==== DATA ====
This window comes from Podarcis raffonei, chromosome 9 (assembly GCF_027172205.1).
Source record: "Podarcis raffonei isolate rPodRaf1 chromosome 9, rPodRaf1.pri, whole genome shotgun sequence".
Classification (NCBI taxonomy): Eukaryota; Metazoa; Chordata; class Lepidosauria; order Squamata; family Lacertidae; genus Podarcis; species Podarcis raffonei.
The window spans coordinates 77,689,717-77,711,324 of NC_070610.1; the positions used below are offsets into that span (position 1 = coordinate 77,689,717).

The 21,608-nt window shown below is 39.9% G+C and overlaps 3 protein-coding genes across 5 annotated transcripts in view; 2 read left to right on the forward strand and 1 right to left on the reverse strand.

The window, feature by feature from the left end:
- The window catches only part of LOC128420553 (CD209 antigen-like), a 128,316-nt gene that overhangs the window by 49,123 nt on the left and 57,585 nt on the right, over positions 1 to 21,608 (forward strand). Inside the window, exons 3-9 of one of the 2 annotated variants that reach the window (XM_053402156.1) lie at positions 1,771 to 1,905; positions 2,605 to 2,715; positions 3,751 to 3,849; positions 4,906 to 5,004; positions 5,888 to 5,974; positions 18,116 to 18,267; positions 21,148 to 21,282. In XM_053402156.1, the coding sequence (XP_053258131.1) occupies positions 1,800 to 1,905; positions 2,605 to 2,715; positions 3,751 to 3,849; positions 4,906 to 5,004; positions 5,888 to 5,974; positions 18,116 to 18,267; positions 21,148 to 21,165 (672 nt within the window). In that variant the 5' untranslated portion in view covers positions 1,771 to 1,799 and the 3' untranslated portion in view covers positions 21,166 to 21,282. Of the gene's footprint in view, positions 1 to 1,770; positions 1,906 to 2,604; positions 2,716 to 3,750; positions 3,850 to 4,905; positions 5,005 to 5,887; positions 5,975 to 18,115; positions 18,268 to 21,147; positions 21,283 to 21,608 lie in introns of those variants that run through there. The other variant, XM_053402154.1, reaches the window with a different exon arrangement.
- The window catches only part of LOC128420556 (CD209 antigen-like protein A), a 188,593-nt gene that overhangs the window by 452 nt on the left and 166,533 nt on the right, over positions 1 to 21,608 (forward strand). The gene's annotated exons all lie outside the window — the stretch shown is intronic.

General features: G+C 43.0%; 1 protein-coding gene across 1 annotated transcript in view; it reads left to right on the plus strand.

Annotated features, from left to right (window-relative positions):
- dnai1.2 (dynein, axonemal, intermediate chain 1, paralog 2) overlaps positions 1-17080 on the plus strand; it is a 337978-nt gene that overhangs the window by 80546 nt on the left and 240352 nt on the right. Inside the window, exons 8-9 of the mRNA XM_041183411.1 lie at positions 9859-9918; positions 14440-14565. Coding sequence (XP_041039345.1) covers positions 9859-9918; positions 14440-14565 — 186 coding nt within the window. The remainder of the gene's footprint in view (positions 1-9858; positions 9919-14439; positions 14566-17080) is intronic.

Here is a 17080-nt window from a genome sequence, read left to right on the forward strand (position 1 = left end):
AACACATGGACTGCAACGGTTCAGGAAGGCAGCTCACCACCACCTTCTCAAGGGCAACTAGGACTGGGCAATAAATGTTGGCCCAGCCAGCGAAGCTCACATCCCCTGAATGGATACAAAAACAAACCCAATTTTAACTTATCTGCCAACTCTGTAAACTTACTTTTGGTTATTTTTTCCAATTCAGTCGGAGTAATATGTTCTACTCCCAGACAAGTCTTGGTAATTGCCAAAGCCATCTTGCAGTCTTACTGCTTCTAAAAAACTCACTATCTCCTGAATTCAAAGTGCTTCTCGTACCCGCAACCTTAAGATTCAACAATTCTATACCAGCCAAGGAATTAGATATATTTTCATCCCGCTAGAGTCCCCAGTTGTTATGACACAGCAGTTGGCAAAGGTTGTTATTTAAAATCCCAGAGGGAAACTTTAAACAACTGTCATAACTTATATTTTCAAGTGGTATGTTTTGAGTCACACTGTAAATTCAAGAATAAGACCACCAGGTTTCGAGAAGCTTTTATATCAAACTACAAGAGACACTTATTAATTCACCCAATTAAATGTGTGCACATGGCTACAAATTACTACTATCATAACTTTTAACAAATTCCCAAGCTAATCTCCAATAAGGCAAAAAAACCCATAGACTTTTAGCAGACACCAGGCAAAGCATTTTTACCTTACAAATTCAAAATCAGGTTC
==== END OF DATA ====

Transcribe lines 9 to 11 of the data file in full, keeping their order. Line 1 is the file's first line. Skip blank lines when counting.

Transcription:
General features: G+C 43.0%; 1 protein-coding gene across 1 annotated transcript in view; it reads left to right on the plus strand.

Annotated features, from left to right (window-relative positions):
- dnai1.2 (dynein, axonemal, intermediate chain 1, paralog 2) overlaps positions 1-17080 on the plus strand; it is a 337978-nt gene that overhangs the window by 80546 nt on the left and 240352 nt on the right. Inside the window, exons 8-9 of the mRNA XM_041183411.1 lie at positions 9859-9918; positions 14440-14565. Coding sequence (XP_041039345.1) covers positions 9859-9918; positions 14440-14565 — 186 coding nt within the window. The remainder of the gene's footprint in view (positions 1-9858; positions 9919-14439; positions 14566-17080) is intronic.